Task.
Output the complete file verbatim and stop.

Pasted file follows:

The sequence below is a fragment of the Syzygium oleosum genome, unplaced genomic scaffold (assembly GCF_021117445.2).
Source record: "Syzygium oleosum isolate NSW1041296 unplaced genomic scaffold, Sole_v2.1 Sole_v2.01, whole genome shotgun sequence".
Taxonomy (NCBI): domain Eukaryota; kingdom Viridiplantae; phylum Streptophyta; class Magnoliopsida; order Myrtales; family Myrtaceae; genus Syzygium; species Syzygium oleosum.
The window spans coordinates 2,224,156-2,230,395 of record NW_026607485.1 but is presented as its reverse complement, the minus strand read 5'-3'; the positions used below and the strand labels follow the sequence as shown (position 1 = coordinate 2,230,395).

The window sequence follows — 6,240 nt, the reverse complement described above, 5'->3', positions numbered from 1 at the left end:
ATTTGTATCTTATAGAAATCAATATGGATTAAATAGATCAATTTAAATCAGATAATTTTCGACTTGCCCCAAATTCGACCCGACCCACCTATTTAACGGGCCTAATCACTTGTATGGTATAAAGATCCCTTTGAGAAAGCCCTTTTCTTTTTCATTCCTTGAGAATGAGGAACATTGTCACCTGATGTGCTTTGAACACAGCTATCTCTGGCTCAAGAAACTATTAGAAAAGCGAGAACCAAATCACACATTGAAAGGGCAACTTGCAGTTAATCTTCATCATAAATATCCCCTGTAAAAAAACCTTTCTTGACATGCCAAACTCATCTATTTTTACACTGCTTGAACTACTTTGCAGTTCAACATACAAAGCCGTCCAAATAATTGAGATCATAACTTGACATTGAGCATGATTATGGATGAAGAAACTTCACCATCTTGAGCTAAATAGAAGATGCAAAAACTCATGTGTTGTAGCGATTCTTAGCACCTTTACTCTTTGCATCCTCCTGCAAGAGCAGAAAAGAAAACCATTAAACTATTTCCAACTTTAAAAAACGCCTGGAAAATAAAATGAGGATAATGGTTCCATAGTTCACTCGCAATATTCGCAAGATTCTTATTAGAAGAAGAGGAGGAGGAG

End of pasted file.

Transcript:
The sequence below is a fragment of the Syzygium oleosum genome, unplaced genomic scaffold (assembly GCF_021117445.2).
Source record: "Syzygium oleosum isolate NSW1041296 unplaced genomic scaffold, Sole_v2.1 Sole_v2.01, whole genome shotgun sequence".
Taxonomy (NCBI): domain Eukaryota; kingdom Viridiplantae; phylum Streptophyta; class Magnoliopsida; order Myrtales; family Myrtaceae; genus Syzygium; species Syzygium oleosum.
The window spans coordinates 2,224,156-2,230,395 of record NW_026607485.1 but is presented as its reverse complement, the minus strand read 5'-3'; the positions used below and the strand labels follow the sequence as shown (position 1 = coordinate 2,230,395).

The window sequence follows — 6,240 nt, the reverse complement described above, 5'->3', positions numbered from 1 at the left end:
ATTTGTATCTTATAGAAATCAATATGGATTAAATAGATCAATTTAAATCAGATAATTTTCGACTTGCCCCAAATTCGACCCGACCCACCTATTTAACGGGCCTAATCACTTGTATGGTATAAAGATCCCTTTGAGAAAGCCCTTTTCTTTTTCATTCCTTGAGAATGAGGAACATTGTCACCTGATGTGCTTTGAACACAGCTATCTCTGGCTCAAGAAACTATTAGAAAAGCGAGAACCAAATCACACATTGAAAGGGCAACTTGCAGTTAATCTTCATCATAAATATCCCCTGTAAAAAAACCTTTCTTGACATGCCAAACTCATCTATTTTTACACTGCTTGAACTACTTTGCAGTTCAACATACAAAGCCGTCCAAATAATTGAGATCATAACTTGACATTGAGCATGATTATGGATGAAGAAACTTCACCATCTTGAGCTAAATAGAAGATGCAAAAACTCATGTGTTGTAGCGATTCTTAGCACCTTTACTCTTTGCATCCTCCTGCAAGAGCAGAAAAGAAAACCATTAAACTATTTCCAACTTTAAAAAACGCCTGGAAAATAAAATGAGGATAATGGTTCCATAGTTCACTCGCAATATTCGCAAGATTCTTATTAGAAGAAGAGGAGGAGGAG